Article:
Carol Evelyn Byrnes – 17/11/1942 – 8/6/2020
THE world lost an angel on June 8 when Carol Evelyn Byrnes died suddenly.
Born in Melbourne, Carol spent most of her schooling at Foster in South Gippsland where her parents owned a grocery and drapery shop.
Carol had little time for school, leaving at 15 after scoring two out of 100 in maths.
Ironically, her first job was a cashier sending money and dockets via a cylinder on a wire to different departments.
At 17, Carol enrolled in the Bambi Smith Model College where she graduated with a Diploma of Modelling.
The class average was 175 but Carol topped the class with a whopping 290.
However, Carol soon found that modelling was not for her.
By 19, she was married to the love of her life, Arthur, a young wool classer.
With 10 pounds and a second-hand Volkswagen, they began their life together which saw them married for 58 years until Carol’s death.
The newlyweds moved to the coastal town of Woodside in East Gippsland where they bought a small farm.
It was the beginning of a 40-year journey which would see Arthur and Carol run a shearing contract business throughout Gippsland, northern NSW and the Riverina.
Taking her three children and often nephews and nieces, Carol travelled as the shearers’ cook, experiencing many challenges and making many friends along the way.
Looking for a change in lifestyle, the couple bought Barmah Hotel in 1981.
With excellent meals provided through Carol’s culinary skills and great music from local bands, it was a great success.
Aunty Carol to many local Aboriginal families, she maintained many friendships in the Barmah area.
Carol’s ill-health forced the sale of the Barmah Hotel and subsequently the Maloney property ‘Forest View’ at Barmah East was bought.
Soon after, Carol and Arthur bought the Bridge Hotel in Nathalia, where Carol teamed up with local chef Sue Logie to create The Nasturtium Room restaurant.
With Carol as the head waitress and Sue’s expertise, this was a great success.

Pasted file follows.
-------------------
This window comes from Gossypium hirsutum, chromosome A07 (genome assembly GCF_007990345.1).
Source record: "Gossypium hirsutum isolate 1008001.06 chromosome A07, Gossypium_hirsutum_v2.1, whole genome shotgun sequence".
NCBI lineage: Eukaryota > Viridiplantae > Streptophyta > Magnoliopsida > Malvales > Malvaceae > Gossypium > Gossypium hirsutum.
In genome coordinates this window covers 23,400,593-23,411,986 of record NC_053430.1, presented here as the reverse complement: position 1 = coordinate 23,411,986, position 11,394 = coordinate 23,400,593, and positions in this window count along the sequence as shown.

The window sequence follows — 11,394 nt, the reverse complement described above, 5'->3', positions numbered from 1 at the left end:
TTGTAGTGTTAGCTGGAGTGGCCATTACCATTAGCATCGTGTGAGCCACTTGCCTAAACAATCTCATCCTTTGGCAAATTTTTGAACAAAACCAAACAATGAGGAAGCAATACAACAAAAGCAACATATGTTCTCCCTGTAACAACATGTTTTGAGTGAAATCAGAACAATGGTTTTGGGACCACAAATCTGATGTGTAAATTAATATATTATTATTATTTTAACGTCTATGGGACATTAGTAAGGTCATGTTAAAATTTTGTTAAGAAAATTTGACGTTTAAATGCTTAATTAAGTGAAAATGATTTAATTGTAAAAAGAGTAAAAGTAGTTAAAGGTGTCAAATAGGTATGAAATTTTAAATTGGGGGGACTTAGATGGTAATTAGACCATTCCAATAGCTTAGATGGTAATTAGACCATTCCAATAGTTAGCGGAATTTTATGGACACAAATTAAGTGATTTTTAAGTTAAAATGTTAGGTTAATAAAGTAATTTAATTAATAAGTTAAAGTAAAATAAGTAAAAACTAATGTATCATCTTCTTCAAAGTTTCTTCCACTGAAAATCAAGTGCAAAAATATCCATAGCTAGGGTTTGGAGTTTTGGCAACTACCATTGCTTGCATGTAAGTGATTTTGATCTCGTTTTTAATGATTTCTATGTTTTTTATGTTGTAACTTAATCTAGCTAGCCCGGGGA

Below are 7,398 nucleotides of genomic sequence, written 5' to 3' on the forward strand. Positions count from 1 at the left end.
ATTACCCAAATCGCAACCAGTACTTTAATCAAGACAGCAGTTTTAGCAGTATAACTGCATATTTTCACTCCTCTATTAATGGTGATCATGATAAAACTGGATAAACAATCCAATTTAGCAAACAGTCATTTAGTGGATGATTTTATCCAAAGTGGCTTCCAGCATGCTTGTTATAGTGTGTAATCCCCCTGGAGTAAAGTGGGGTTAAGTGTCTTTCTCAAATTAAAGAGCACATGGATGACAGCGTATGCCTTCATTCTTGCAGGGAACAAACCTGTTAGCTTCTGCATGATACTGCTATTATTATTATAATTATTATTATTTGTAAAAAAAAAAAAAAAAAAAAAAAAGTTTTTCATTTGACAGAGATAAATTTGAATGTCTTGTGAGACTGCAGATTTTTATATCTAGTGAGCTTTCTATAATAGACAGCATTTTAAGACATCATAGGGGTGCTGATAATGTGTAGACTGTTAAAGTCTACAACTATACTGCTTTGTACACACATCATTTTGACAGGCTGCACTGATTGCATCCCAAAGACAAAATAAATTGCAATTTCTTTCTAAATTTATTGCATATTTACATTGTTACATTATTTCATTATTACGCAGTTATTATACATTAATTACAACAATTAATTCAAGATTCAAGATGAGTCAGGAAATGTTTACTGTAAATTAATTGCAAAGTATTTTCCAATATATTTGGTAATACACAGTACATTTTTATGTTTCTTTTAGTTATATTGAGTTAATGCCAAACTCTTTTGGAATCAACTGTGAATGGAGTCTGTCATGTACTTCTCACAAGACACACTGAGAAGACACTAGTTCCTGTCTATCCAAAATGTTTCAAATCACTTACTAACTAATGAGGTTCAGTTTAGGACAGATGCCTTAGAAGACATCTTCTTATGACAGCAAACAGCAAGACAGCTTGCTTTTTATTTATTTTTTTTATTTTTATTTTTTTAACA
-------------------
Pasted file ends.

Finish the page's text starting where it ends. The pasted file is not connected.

In 1987, the Bridge Hotel was sold and Carol began her journey as a musician.
Alongside her friends, Bev Brown and Kaye Mackie, Carol was a member of the group ‘We Three’, which performed together in the Murray and Goulburn Valley from July 1996 to September 2009.
More recently, Carol teamed up with her good friend, Nathalia’s Grace Scholyer, and they continued to entertain regularly at many venues in the Echuca and Nathalia areas, including Southern Cross, Bupa Wharparilla and Barwo Homestead, bringing joy and merriment to the ageing population.
Carol was also a committee member of the Echuca-Moama Jazz Club and performed in many shows as part of Echuca-Moama Theatre Company.
She was recently part of the production team at St Mary of the Angels Secondary College where she worked closely with the students and staff.
Well known for her spoon playing and regular renditions of the Collingwood theme song to the MCC members, Carol could bang out a tune anywhere.
From outback pubs on the far side of the Never Never to Bourke Street Mall helping a down-on-his-luck busker, there weren’t many Australian locations that had not heard the rhythmic tapping of Carol’s favourite set of spoons.
Carol also performed with well-known Australian musicians, including jazz legend Ade Monsbourgh and her lifelong friend, folk singer Ted Egan.
Throughout her life, Carol also had a strong interest in basketball, netball and tennis as an administrator, as well as coach and player for Woodside, Picola and Tongala.
She took up golf and bike riding later in her life and, along with Arthur, rode in the Great Victorian Bike Ride.
She always had animals around her, including birds which became a hobby later in life.
Carol was also part-owner of many racehorses - her biggest joy watching her beloved Aglabonyah win three metropolitan races in the 1980s.
She often liked a punt, once having a successful day at the Melbourne Cup with mate Ted where they backed seven winners.
Carol was also a member of Nathalia Probus, U3A, the MCG, Trust for Nature, Birds Australia and many other organisations and charities.
Her greatest loves were her family, music, the environment and the odd whiskey or two.
She touched the lives of many people, reinforced by the outpouring of emotion and memories from people all around Australia.
Whether it was through her music, her commitment to sustainable living, or disdain for undeserved authority, including racism, her joy for life and willingness to stand up for her principles, Carol has left a lasting impression on everyone who met her.
She leaves behind family and friends who will miss her dearly and a legacy they will help to carry on.
A life well lived.
Carol’s family, Arthur, Vanessa, Russell, Fiona, Sharon, Brent, Rusty, Meg, Grace, Laura, Tom and Elsa would sincerely like to thank the Echuca Ambulance paramedics, Echuca hospital emergency department staff and the Nathalia, Picola and Barmah communities, along with everyone who has sent messages, cards and have supported them through this tough time.
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